In metropolitan areas there has been a process of suburbanization and decentralization of workplaces which has led to an increase in the use of motor transport (both private and public) and in the monetary cost and time taken in travelling to work. Obviously, this cost increase means a reduction in the real incomes of families. Our recent research project carried out with Dr Raymond and Dr Roig confirms that difficulty in gaining access to public transport reduces the probability of finding work among groups less likely to have private transport – for example, women. In other words, the study concludes that for the metropolitan areas of Barcelona and Madrid the probability that a woman will find work depends positively on the time she takes to get to work using public transport (after discounting the effect of individual characteristics such as age and education). The higher the level of women’s education, the lower the effect.

— The crisis has paralysed a great deal of State-funded works and has slowed the execution of large-scale projects. From the economic point of view, does the lack of improvement in infrastructure and accessibility of a particular region affect its development?

Spain has achieved a high level of infrastructure in the context of Europe as a whole, and so we cannot expect additional improvements to generate a great impact on economic growth. Nonetheless, it is possible that in some parts of the country, and in the case of specific means of transport, there are problems of congestion which require investment. There is a margin for improvement in terms of the management of existing infrastructure and, in particular, with regard to setting prices at their optimal level. .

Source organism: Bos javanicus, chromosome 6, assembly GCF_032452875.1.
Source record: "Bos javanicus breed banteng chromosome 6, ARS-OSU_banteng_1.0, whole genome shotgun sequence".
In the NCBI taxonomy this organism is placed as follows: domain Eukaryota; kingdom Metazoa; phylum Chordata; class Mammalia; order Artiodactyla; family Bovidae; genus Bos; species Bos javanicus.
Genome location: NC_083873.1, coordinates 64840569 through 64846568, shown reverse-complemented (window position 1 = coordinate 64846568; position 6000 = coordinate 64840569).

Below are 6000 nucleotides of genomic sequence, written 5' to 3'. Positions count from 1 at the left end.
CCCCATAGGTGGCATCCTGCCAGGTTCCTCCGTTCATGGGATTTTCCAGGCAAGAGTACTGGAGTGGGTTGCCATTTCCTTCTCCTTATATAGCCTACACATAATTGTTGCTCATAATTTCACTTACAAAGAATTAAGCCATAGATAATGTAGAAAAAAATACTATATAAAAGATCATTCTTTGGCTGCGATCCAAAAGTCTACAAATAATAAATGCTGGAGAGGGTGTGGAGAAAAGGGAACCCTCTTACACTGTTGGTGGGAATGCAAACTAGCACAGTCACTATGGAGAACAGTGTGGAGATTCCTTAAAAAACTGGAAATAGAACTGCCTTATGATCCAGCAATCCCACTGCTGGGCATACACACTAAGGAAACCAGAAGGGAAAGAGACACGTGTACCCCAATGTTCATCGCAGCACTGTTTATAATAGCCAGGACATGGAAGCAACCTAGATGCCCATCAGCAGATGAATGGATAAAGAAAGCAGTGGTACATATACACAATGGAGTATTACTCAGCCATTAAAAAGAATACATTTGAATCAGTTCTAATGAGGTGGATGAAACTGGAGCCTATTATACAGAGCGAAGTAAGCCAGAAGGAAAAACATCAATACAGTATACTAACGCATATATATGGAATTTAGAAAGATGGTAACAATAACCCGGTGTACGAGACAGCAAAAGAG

– In spite of the crisis, the EU has agreed to include the Mediterranean corridor as a priority measure. How will an infrastructure of this scale affect the development and the productivity of the area?

The impact of the Mediterranean railway corridor on goods transport will depend on the capacity of the rail services to offer attractive prices and quality to businesses. The railway is a highly competitive option for transporting large volumes of goods over long distances. For firms in the automobile and chemical sectors, for instance, rail transport offers major cost reductions, provided the system is efficiently managed. And in a scenario of rising oil prices, railways may be an attractive alternative for many businesses. Additionally, the connection between Mediterranean ports and the railways may have an impact on their activity and on the logistics sector as well. Overall, the corridor will help to decongest the road systems and will also offer environmental benefits.

— During the economic boom, Spain became the European country with the largest high speed train network. But some stretches of the network have proved to be totally unprofitable. Do you think the planning and the investment was efficient?

Given its high construction and maintenance costs, a high speed railway line needs a very high demand in order to be profitable: 10 million passengers a year, according to a recent estimate. In Spain, even the busiest lines are far from achieving this figure. We should remember that high speed trains offer other advantages that are difficult to quantify, but at present the Spanish network is unable to cover its operational costs, let alone the costs of the infrastructure investment. Clearly, the planning was not based on criteria of efficiency.

– In the present economic climate, in which public investments have been slashed and priorities must be set, what improvements in infrastructure do you think are essential in Spain?

I can’t draw up a list of infrastructure that should be prioritized. What I can say is that there is a need for a coherent method to evaluate the costs and benefits of investments above a certain amount. Obviously, this should not be the sole criterion when considering an investment, but it would indicate what are the costs and benefits of each project, and which social groups the project would favour. It should be borne in mind that the result of the evaluation will depend on pricing policy and therefore on decisions regarding the project’s funding.